Author: D.D. Everest
Published by: HarperCollins on April 21, 2014 (first printing)
On his twelfth birthday, Archie Greene receives a mysterious package from a man he has never met, a package containing an ancient book in a language he doesn’t recognize. The gift leads him to a family he didn’t know he had and a world he never knew existed.
Soon Archie becomes a bookbinding apprentice to the Flame Keepers, a secret group devoted to finding and preserving magical books at the Museum of Magical Miscellany. With the help of his cousins, Bramble and Thistle, Archie tries to unravel the mystery behind his book, but he begins to realize that his gift is something more powerful than he could have imagined. And the only thing more perilous than its contents is being its owner.
The book waited 400 years for Archie Greene. Now Archie must discover why.
I found this book in the dollar store and I just couldn’t resist. I mean for a dollar how bad could it be?
At first I thought this book was at the dollar store because it didn’t sell well and maybe the publisher’s had a huge unsold stock of them. But after doing a little research I learned this book has actually been published all over the world (which I’m assuming means it sold well?). I think it’s a somewhat foreign book, possibly published in the UK first.
The premise sounds interesting enough and the title lends itself to a series, so I guess we shall see how it goes.
I want to say that for being a dollar this was a good book, but I think this would be a worthwhile read even for full price. The title and the book summary kind of make it seem like it’s going to be Harry Potter-esque, but it’s not. When Harry goes to Hogwarts it feels like he’s been transported to a completely new universe. Archie Greene’s world is a little less immersive, but that’s not necessarily a bad thing. The world-building is decent and it is interesting reading about the history of magic books, but it’s not quite a world that will suck you in.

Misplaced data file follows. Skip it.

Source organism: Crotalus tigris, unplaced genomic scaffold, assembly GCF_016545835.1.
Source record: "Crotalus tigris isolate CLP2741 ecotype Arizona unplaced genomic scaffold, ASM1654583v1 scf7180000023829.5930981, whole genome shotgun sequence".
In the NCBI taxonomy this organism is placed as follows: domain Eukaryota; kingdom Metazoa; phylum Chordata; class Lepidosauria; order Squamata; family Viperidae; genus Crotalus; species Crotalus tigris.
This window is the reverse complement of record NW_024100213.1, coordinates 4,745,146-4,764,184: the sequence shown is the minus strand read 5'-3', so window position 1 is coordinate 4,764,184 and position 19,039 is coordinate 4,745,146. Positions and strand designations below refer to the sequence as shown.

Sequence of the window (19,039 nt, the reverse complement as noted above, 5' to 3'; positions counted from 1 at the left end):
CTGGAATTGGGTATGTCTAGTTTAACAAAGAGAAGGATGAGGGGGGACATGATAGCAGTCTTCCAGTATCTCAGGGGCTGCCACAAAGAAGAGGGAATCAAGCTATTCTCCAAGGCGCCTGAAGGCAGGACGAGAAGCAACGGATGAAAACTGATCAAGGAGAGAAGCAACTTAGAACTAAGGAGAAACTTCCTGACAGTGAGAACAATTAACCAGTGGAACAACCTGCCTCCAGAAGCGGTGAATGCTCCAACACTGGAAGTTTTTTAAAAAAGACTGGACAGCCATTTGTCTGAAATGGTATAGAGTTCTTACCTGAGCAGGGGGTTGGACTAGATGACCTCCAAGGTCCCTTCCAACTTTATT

To be honest, this book is basically about fancy librarians. They collect, catalogue, and repair magic books. Those who do that are called magicians though they likely won’t resemble the type of magicians you are used to. These magicians won’t be throwing around fireballs or talking to animals. But don’t let that fool you! Danger still lurks close by. The story isn’t action-packed in the traditional sense and I wouldn’t say there was any nail-biting suspense, but the story is still interesting enough. The beginning moved at a nice quick pace. Sometimes books like these take too long to build up the world but this one was able to establish the magical elements in a world that resembles our own.
I wasn’t crazy about the final “battle” scene because it involved the stereotypical hostage situation where the hero has to choose between unleashing an ultimate evil and the life of a loved one. I’m not crazy about these types of situations because it’s a no-win situation. And I feel like, no matter what the hero chooses I, as the reader, will be unhappy. As you probably guessed, Archie manages to outsmart the evil guy and gets to save the world and his cousin’s lives. Still, I’ve seen the situation done so many times and I dislike it enough that even when everything’s resolved I wish the battle had gone in a different direction.
I thought one of the better aspects of the book was Archie’s new family. I enjoyed how he bonded with his new cousins and it was a nice change that they weren’t against him. In these type of stories where your talent is based upon your birth it’s easy for others, especially family members, to become jealous. So when Archie reveals to his cousins that he has a special talent that no one has seen in centuries I was relieved they didn’t become jealous of him and start to ostracize him. Throughout the story, I enjoyed watching Archie bond with his cousins.
Overall, I liked the book and would definitely recommend it to children 9-12 years. In the end there’s a bit of teaser to a future story so when finishing this book I had a desire to read the seque